The Winterim was one of the aspects of Thunderbird I most looked forward to when choosing to pursue a Master’s in Business. Traveling the world with fellow students for a month, meeting with companies, what’s not to like?
I quickly found out that what I did not enjoy was the price tag of such excursions. Sure, travel is expensive (sometimes), but I decided the cost was just too high for me to attend one of the winterims. However, I was not going to sit at home in Texas for a month. As much as I love my parents, it’s best we keep our visits short and sweet.
So, I decided on Colombia. When I announced I was travelling there, most of my American friends followed up with a question- “You mean Columbia, the University?” or “Like, the District of Columbia?” When I corrected them, very few failed to make a joke about kidnappings, cocaine, or Pablo Escobar. It’s understandable.
Living the past month in Medellin has been a surprise. Doing my research, I knew Colombia wasn’t as dangerous as they all said it would be. I figured the neighborhood I would be living in, El Poblado, would be safe enough, but still be looking over my shoulder for pickpockets.
Medellin was the most dangerous city in the world in the 1990s, with more deaths occurring here than in Beirut, which was having a civil war at the time. For that reason, and many others (drugs), Colombia has remained a “no-go” destination for most not on a cruise stopping in Cartagena.
Not anymore. Opening in the middle of all the 1990s chaos, the Medellin Metro began a turnaround for the city after Escobar’s death that no one saw coming. Giving the poor mobility (Paisas, people from Medellin, can travel any distance on the line for about $1) allows many to seek jobs wherever they can be found in the valley. A city with much elevation change, the slums scale the hills like a ring around the city. Medellin, attempting something no one had tried before, built gondolas you’d normally see climbing mountains in Colorado full of skiiers to reach those high in the hilltops. Now, even the ultra-poor can reach the city.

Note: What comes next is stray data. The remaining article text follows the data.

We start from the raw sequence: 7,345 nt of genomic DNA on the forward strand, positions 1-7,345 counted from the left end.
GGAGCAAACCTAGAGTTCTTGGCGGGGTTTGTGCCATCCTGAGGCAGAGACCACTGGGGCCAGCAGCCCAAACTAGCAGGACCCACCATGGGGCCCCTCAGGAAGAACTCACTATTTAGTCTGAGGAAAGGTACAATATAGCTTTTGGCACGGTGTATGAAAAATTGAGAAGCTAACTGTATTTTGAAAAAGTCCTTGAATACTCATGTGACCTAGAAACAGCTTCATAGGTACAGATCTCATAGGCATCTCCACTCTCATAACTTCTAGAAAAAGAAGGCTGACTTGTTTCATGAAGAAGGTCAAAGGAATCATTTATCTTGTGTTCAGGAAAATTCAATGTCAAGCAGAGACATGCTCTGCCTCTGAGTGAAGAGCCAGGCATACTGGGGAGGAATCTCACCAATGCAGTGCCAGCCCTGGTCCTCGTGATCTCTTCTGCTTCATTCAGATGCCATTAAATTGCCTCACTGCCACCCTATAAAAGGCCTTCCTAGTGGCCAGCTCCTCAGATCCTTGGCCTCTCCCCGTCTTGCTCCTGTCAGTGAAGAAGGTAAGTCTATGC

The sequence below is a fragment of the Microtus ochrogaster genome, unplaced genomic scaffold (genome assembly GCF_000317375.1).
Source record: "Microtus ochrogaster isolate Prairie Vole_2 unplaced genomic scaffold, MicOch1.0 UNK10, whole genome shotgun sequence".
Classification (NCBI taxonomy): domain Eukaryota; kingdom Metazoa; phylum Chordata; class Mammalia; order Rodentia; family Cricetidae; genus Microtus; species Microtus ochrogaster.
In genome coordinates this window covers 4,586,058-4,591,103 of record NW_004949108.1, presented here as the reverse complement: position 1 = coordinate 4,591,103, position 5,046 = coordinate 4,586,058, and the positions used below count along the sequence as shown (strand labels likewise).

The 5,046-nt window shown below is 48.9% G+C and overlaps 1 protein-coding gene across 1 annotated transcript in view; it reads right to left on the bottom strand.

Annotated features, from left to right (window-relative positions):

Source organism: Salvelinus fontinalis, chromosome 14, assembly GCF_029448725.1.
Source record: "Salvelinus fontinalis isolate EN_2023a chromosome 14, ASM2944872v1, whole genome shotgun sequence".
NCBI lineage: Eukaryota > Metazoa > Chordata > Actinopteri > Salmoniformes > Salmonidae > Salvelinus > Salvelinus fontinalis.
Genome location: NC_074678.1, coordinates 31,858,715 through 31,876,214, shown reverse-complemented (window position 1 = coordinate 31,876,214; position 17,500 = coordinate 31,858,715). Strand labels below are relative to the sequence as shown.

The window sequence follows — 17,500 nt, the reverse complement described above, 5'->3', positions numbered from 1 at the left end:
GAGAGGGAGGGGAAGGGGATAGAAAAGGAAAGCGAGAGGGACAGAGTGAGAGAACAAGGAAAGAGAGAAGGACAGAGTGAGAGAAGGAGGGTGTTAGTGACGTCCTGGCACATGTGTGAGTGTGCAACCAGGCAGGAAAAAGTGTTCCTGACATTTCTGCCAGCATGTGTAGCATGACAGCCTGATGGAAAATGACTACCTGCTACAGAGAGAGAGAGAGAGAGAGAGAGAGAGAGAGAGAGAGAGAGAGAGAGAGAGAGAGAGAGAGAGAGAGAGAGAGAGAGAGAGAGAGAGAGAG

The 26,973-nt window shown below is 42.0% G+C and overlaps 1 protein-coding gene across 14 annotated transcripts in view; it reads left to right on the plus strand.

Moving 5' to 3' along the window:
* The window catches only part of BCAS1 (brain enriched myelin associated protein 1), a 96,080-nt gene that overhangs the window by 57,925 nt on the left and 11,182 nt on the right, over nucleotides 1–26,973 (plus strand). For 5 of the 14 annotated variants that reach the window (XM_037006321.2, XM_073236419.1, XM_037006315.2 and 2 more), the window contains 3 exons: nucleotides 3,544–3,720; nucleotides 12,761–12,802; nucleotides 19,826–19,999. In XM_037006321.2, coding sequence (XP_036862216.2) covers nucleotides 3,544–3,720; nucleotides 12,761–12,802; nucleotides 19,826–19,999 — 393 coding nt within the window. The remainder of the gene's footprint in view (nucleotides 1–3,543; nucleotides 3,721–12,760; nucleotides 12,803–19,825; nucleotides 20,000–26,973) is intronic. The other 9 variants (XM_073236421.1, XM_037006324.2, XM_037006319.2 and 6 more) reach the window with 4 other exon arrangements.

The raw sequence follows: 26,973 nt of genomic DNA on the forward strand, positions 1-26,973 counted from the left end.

Yesterday, I took a tour with Pablo, a well-traveled Paisa who grew up in the depths of Medellin’s troubles. He runs Real City Tours, a free walking tour of the center of Medellin, a place that has seen much change in the past twenty years, while still keeping a rough-and-tumble mood about it. He introduced me to a term called “democratic architecture.” Democratic Architecture is the building of public spaces for the benefit of all people, in order to transform a social or economic problem the city faces.
The evidence is everywhere in Medellin. Many poor neighborhoods now have gleaming libraries open to all. The less fortunate now have a chance to study, a place to use the use a computer (some for the first time). Public spaces once run by drug dealers and squatters now are beautiful open public squares. All of this infrastructure spending has led to Medellin’s turnaround.
I love a city that challenges my expectations. I expected more from Medellin than many of my friends at home, but I was impressed. People from Medellin are excited that more visitors are coming, too. Dozens have stopped my friend and I in the street, saying “Welcome to my country.”
There are problems still to fix. This city is the first time I’ve seen heroin use in broad daylight (during rush hour traffic, no less). Not everyone has seen the direct benefit of the transformation. But, soon, they will. Medellin is one of those rare places on this earth that is trying new things, and getting results.